Health officials in North Carolina have issued an air quality advisory for air pollution in the western section of the state as smoke from a now 1,800-acre wildfire in Burke County drifts downwind.
Officials say people in Burke, Caldwell and McDowell counties could experience unhealthy air quality, depending on wind directions. Police in Boone say they are getting reports of fairly heavy smoke in the area, which is believed to be from the wildfire.
The 1,800-acre wildfire in the Pisgah National Forest, which has been out of control since it started Monday, is producing heavy smoke that could contain high levels of particle pollution. The fire is centered in the Linville Gorge Wilderness near Table Rock Mountain.
More than 100 firefighters have been called in from across North Carolina and other states, but so far they have not been able to control it.
“So far only 5% of it is contained,” said Deborah Walker of the U.S. Forest Service. “We are trying to get containment lines around it but the terrain is very tough.”The fire, known as the “Table Rock Fire,” is about one-quarter mile southwest of Table Rock Mountain in the east-central part of the Gorge.
Firefighters are cleaning up existing roads, trails and existing fire lines from previous fires to contain the wildfire.
Thursday morning the fire was estimated to have charred 300 acres. The sixfold increase during the day is the result of low humidity and wind that picked up in the afternoon.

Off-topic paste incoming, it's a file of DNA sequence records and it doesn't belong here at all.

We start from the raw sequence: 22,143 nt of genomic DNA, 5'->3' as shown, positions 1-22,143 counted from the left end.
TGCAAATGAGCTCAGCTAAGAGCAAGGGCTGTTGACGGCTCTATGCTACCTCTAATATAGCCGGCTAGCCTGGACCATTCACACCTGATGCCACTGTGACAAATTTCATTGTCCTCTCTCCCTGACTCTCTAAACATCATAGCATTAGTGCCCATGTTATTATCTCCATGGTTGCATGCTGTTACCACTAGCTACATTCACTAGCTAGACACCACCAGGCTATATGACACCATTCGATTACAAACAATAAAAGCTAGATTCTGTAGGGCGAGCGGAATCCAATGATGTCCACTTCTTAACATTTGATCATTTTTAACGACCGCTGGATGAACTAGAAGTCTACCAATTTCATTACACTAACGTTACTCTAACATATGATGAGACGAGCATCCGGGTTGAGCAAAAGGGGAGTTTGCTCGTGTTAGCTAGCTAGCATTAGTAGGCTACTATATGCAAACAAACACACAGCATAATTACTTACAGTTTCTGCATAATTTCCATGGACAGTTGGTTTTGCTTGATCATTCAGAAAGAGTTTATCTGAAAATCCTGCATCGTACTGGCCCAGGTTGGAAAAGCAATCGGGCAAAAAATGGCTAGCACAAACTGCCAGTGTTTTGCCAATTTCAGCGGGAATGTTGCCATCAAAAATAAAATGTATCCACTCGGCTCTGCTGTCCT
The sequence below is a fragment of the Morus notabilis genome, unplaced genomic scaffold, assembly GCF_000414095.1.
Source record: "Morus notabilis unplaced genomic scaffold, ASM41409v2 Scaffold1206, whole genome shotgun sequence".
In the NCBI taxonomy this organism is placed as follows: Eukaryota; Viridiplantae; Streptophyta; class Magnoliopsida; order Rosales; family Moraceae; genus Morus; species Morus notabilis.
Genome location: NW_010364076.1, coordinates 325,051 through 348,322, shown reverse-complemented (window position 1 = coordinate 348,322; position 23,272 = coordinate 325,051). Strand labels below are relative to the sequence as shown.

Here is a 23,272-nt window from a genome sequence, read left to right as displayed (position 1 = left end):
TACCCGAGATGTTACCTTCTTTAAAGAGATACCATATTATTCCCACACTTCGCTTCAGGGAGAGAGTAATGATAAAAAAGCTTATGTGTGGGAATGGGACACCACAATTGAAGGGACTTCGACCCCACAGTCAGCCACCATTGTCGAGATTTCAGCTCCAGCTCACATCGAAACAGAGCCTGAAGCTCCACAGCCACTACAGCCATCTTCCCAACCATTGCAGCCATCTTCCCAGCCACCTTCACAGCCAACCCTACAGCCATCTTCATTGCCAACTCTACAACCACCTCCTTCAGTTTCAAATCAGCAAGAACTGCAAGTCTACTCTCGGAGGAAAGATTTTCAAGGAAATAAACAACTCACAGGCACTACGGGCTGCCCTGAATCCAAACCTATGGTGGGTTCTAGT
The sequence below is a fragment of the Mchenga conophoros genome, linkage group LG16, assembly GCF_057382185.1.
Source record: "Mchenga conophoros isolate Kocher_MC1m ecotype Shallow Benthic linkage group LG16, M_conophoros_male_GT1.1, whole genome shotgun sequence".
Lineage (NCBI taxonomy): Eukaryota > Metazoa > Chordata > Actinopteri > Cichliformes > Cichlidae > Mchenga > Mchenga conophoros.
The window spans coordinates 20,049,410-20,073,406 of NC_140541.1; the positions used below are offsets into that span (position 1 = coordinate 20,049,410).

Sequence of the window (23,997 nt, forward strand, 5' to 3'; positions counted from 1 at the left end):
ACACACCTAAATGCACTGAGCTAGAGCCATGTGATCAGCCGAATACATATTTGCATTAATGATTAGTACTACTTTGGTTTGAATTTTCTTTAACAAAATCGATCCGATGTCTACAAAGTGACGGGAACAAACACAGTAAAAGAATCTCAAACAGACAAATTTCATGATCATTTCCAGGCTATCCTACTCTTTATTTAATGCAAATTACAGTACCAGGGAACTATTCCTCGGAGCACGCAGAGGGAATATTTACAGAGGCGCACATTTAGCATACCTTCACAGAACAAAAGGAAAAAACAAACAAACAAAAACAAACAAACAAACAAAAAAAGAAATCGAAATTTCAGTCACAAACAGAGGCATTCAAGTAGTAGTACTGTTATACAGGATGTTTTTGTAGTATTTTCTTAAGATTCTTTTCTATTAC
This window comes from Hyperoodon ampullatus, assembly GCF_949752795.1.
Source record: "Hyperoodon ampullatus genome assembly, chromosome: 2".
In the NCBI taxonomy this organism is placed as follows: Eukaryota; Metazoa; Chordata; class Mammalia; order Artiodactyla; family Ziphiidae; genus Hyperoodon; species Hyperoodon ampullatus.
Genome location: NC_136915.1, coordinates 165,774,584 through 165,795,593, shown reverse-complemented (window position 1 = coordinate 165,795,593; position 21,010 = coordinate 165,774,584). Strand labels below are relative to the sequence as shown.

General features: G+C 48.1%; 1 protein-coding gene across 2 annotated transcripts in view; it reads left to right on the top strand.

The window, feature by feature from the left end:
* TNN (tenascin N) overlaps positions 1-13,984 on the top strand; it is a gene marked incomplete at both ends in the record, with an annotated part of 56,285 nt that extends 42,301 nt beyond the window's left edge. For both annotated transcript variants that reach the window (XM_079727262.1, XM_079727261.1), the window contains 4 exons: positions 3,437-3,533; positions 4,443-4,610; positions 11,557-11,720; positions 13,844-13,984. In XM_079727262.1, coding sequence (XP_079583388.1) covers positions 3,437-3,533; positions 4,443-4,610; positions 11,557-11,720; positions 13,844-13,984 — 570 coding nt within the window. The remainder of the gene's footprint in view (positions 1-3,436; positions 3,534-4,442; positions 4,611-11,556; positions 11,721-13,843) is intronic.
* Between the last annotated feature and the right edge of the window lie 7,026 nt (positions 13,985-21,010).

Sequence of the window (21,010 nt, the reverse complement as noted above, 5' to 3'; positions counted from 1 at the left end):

The fire is on the Linville Gorge side of the Table Rock mountain area but also has burned an area outside of the Gorge itself.
Until Thursday, most of the smoke had gone into the Morganton area. But as the winds shifted, it headed north and northeast.
In the Gingercake Acres development, a few miles from the fire itself, smoke was thickening and ash particles, looking like snowflakes, began falling. “That is definitely not snow,” said Ed McClure outside of his house.
He could also tell that the smoke cloud was getting thicker. “I am noticing it and my nose is getting plugged from it,” he said.
Forestry officials said the smoke will increase on Friday as backburning operations get underway to clear out some containment lines. A helicopter will be used to drop ping-pong ball sized incendiary devices to set the fires. Officials advise anyone with respiratory problems to stay indoors if they are in an area where the smoke is thick.
Officials are not sure how long the firefighting efforts will be needed. No homes are threatened at this time, they said, but crews want to make sure the blaze does not break out into an area where that could happen.
Dan Vance, who has hiked the Linville Gorge area most of his life said it would be very tough to stop the fire with manpower alone. “They’re gonna need some rain to stop it because they can’t get to it.”
Health officials say the smoke from the fire can impair breathing and aggravate symptoms in people with respiratory problems, and irritate the lungs in healthy individuals. People with chronic lung ailments and children should reduce physical exertion and outdoor activity.
The Forest Service is asking anyone who may have seen someone camping or was in the area of the Table Rock picnic area Monday to call the Forest Service at 828-652-2144.